The Last Winter (2006)

Finally, a horror movie with some intelligence to it! The Last Winter combines environmentalism with the supernatural to produce a smart, slick, stylish movie - which, unfortunately, isn't entirely without its flaws. But on the whole, it succeeds far more than it fails.

Any movie set in the Arctic is going to face unfavourable comparisons to The Thing, particularly if there's something nasty lurking beneath the ice. But if you can ignore that inevitability, it's a great setting. It's beautiful, for one thing - even though, or perhaps especially because, The Last Winter was actually filmed in Iceland. Beautiful, but isolated and completely uncivilised, a lonely research centre in the middle of the Arctic Tundra is about as cut off as anyone could ever be, anywhere. Throw in a group of mismatched people, each with his or her own agenda, let them marinade in cabin fever for a while, and then whip up a wind that whispers there's something else out there in the ice, and you've got a recipe for something really and truly scary.

The best thing about The Last Winter's 'villain' is that it isn't anything (or anyone) tangible, and it's also all too real. The changing climate, as a result of mankind's general messing up of the planet, is something we're really going to have to worry about, and building a horror movie around a pre-existing fear is always a good idea. The embodiment of pissed off Nature is a bit of a misstep - it's terrifying until you can actually see it clearly - and the ending doesn't quite work, because it's missing that one last breathtaking shot it's so desperately crying out for, but otherwise, the whole end-of-the-world concept works quite well. The only problem might be that it's a little bit too talky. Although all the ingredients are in place, and although the direction is stylish and the film is well put-together and all that, it's really an issue-led movie. There aren't really any characters in it, which means we miss out on having someone to empathise with and be afraid for. There's one scene where this is attempted, and it works, but only for five minutes, which really isn't a big enough chunk of the whole movie.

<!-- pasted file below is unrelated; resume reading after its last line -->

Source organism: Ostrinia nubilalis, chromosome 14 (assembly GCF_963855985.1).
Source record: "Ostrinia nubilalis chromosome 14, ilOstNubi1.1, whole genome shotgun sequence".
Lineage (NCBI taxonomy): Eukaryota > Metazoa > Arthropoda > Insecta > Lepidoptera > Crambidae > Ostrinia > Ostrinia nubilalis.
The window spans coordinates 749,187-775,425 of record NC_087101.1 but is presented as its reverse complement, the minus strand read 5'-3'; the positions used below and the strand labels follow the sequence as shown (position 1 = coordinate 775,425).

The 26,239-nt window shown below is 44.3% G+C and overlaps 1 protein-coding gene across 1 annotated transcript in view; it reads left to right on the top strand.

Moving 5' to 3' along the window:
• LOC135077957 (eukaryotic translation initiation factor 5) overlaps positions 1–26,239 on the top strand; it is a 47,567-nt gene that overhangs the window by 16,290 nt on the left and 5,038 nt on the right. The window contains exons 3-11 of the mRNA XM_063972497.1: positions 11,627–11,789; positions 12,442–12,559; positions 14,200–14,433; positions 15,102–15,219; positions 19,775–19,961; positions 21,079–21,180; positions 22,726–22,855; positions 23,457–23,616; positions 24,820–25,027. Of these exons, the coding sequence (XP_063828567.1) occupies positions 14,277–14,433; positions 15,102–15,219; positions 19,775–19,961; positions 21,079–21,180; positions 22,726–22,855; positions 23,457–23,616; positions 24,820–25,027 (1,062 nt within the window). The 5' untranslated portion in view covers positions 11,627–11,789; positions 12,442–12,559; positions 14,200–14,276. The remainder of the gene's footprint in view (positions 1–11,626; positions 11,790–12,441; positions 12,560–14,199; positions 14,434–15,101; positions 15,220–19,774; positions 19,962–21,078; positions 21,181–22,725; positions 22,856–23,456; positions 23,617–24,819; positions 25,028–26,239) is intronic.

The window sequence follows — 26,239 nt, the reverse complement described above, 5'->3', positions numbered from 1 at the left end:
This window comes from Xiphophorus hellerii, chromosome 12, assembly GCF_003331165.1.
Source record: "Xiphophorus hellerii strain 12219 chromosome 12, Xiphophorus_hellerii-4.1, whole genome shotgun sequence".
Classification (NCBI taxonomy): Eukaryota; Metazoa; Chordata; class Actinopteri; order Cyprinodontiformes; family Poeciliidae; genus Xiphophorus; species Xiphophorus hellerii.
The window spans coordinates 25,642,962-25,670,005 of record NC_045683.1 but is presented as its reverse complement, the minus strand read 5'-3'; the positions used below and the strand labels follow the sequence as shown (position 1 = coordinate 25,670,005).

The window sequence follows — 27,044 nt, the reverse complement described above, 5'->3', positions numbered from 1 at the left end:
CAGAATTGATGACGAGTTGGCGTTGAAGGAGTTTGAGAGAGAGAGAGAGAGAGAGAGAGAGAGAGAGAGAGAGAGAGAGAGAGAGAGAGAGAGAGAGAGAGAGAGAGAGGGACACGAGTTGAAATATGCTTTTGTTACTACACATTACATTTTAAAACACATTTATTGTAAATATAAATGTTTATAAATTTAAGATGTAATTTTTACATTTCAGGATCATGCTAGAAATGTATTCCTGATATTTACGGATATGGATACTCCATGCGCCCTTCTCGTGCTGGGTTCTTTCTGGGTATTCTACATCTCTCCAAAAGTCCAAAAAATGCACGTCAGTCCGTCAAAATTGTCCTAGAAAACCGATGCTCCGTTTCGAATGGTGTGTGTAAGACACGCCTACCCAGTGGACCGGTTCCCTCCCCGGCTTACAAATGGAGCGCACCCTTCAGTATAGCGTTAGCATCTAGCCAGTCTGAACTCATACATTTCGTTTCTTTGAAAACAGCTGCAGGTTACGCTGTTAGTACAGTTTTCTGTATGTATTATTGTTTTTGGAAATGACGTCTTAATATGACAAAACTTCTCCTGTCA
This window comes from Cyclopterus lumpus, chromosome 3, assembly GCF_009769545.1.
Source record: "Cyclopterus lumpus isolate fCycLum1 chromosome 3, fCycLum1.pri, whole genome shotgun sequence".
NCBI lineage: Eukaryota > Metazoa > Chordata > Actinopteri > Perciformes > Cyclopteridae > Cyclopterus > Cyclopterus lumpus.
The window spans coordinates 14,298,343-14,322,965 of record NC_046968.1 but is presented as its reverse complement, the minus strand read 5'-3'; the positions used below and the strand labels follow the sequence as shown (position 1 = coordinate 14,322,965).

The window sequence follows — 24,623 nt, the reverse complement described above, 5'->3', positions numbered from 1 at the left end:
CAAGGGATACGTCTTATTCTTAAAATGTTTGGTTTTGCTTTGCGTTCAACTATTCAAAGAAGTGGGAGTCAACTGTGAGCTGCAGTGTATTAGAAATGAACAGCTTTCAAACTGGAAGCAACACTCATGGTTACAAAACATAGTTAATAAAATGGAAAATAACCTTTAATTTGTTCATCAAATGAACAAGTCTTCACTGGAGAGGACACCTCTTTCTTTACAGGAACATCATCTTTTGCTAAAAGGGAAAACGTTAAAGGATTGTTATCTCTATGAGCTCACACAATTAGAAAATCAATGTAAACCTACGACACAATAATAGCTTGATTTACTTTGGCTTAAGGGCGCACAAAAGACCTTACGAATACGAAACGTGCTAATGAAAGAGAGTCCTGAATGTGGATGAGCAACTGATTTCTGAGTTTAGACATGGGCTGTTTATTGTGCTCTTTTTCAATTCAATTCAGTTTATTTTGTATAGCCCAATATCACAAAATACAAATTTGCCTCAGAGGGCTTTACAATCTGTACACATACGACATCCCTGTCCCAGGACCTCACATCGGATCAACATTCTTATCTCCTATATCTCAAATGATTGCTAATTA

Which doesn't mean it isn't worth seeing, because it definitely is.

IMDB link

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